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CAPTCHA in Rails – an experiment in anti-spam

One of the things that we decided would be a good idea for RidingResource was to let users of the site contact the various facilities that we have listed. We also wanted to make sure those facilities knew we helped facilitate that contact by injecting some extra information into the email. The email functionality is left for another post.

We quickly ran into an issue with spam. As administrators of the site, we get copies of all of the email that is sent to facilities. We noticed that some weird spam-like email came through. Fortunately it was someone trying to exploit our site as an open mailer, but it didn’t seem to work, and no email got to our customer. We will have to investigate how to help prevent that (if it’s even possible to exploit) later. But we knew that we needed to do something to prevent spammers from being able to send automated junk mail to our customers, and CAPTCHA seemed like a good idea.

Until I tried it.

After some quick Googling for “rails captcha” and other terms, I discovered the simple_captcha plugin. This is a handy plugin that can be used to generate a CAPTCHA image with some convenient options. It also offers a friendly validation of said CAPTCHA in your controllers, amongst other things.

One “issue” that I had with simple_captcha is that it requires both the Imagemagick image manipulation program to be installed as well as the RMagick gem. The first part was already present, as I was using the mini_magick gem for another Rails application. Unfortunately, I didn’t have RMagick, and installing it proved less than trivial.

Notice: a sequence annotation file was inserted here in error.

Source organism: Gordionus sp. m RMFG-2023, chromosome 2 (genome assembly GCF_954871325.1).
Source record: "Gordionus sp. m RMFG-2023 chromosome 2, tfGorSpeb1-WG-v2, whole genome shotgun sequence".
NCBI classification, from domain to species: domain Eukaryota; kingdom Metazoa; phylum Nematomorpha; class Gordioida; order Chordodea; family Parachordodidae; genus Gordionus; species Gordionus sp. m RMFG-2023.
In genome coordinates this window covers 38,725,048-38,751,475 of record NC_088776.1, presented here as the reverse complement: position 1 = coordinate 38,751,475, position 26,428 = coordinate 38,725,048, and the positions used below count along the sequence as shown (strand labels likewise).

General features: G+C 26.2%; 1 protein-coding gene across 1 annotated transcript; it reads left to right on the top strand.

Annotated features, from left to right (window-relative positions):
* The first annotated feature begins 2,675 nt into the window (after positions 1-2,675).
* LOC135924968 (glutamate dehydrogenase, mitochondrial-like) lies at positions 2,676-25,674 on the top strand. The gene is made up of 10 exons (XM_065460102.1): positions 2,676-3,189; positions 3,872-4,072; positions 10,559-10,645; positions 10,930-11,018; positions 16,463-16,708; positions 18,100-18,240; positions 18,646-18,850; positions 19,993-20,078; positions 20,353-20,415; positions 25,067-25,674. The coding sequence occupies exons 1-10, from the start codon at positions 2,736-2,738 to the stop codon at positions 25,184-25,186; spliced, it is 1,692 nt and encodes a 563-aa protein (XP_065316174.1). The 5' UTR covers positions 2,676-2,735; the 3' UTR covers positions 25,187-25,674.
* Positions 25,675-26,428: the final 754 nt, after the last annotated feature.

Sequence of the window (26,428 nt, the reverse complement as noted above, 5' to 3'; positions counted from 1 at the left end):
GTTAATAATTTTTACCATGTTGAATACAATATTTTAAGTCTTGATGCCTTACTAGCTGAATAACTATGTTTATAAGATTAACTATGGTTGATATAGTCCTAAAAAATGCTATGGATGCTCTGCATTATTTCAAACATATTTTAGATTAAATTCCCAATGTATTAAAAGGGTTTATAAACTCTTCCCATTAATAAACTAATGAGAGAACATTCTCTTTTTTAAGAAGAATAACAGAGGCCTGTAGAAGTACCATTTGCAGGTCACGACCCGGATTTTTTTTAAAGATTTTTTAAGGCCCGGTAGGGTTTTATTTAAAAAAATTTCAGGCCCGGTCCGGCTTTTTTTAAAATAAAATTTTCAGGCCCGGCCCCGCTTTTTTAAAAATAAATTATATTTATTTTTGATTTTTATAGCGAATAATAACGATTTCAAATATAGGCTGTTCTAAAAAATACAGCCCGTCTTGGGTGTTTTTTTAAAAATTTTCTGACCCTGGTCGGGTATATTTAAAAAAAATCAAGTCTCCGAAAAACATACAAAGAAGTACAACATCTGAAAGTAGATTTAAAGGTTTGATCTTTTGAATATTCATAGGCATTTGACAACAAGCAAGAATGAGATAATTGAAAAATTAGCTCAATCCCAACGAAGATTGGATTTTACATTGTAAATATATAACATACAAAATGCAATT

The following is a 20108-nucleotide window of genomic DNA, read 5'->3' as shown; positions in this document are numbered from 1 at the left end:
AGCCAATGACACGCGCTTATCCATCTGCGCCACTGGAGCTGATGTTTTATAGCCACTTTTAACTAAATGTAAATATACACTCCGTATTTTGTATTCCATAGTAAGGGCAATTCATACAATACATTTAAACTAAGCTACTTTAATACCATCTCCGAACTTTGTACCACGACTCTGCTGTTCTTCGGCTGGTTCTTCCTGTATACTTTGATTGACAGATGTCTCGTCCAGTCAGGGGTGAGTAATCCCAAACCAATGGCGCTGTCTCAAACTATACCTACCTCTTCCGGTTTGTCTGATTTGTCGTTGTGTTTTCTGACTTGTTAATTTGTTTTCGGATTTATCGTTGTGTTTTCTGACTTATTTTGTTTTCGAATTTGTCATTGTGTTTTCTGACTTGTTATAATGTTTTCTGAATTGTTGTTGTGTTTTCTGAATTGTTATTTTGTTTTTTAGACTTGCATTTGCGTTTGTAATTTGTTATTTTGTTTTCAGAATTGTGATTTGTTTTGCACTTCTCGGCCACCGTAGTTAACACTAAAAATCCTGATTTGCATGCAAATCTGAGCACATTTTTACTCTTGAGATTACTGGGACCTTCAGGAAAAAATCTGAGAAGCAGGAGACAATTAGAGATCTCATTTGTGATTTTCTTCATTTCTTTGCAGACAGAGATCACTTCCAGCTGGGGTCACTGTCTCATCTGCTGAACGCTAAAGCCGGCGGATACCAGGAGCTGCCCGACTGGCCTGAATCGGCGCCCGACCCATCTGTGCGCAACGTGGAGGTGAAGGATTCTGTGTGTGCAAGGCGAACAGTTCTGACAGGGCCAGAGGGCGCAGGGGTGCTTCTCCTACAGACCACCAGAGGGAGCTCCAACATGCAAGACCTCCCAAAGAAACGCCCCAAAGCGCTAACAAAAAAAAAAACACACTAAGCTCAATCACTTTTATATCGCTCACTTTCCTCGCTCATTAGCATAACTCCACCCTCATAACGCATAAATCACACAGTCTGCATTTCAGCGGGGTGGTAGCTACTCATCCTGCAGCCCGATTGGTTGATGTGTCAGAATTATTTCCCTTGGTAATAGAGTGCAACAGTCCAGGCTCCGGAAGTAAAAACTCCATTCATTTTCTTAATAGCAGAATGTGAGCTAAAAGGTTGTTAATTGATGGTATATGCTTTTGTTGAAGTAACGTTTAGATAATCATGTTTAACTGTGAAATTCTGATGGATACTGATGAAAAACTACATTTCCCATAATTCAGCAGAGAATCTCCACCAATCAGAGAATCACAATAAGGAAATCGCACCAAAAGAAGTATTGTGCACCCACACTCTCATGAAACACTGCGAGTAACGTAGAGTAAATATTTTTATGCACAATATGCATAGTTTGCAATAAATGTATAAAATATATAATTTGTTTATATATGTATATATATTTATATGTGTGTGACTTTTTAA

First, trying to install the RMagick gem resulted in an error:

Can’t install RMagick 2.9.1. Can’t find Magick-config in /sbin:/bin:/usr/sbin:/usr/bin:/usr/local/bin

This got me to poking around. Now, most of the tutorials I had found referenced Debian as the Linux distribution onto which people were using simple_captcha. I happen to be running Fedora as a development server and CentOS in production. This meant things were a little different. After some creative Googling, I discovered what was required to install RMagick on CentOS. The current version of RMagick is actually 1.15.17 – slightly newer than the one referenced in the tutorial.

In the end, the tutorials on the simple_captcha website were sufficient to get what we needed going. Since we already had a contact form, it really was less than 15 new lines of code to get things up and running. I’m not as pleased as I could be with the CSS and formatting of where the CAPTCHA is on the contact form, but it looks good enough for now.

If you’ve got some contact forms and you’re concerned about spam, or you’ve got some registration forms that you want to anti-robot, give simple_captcha a try.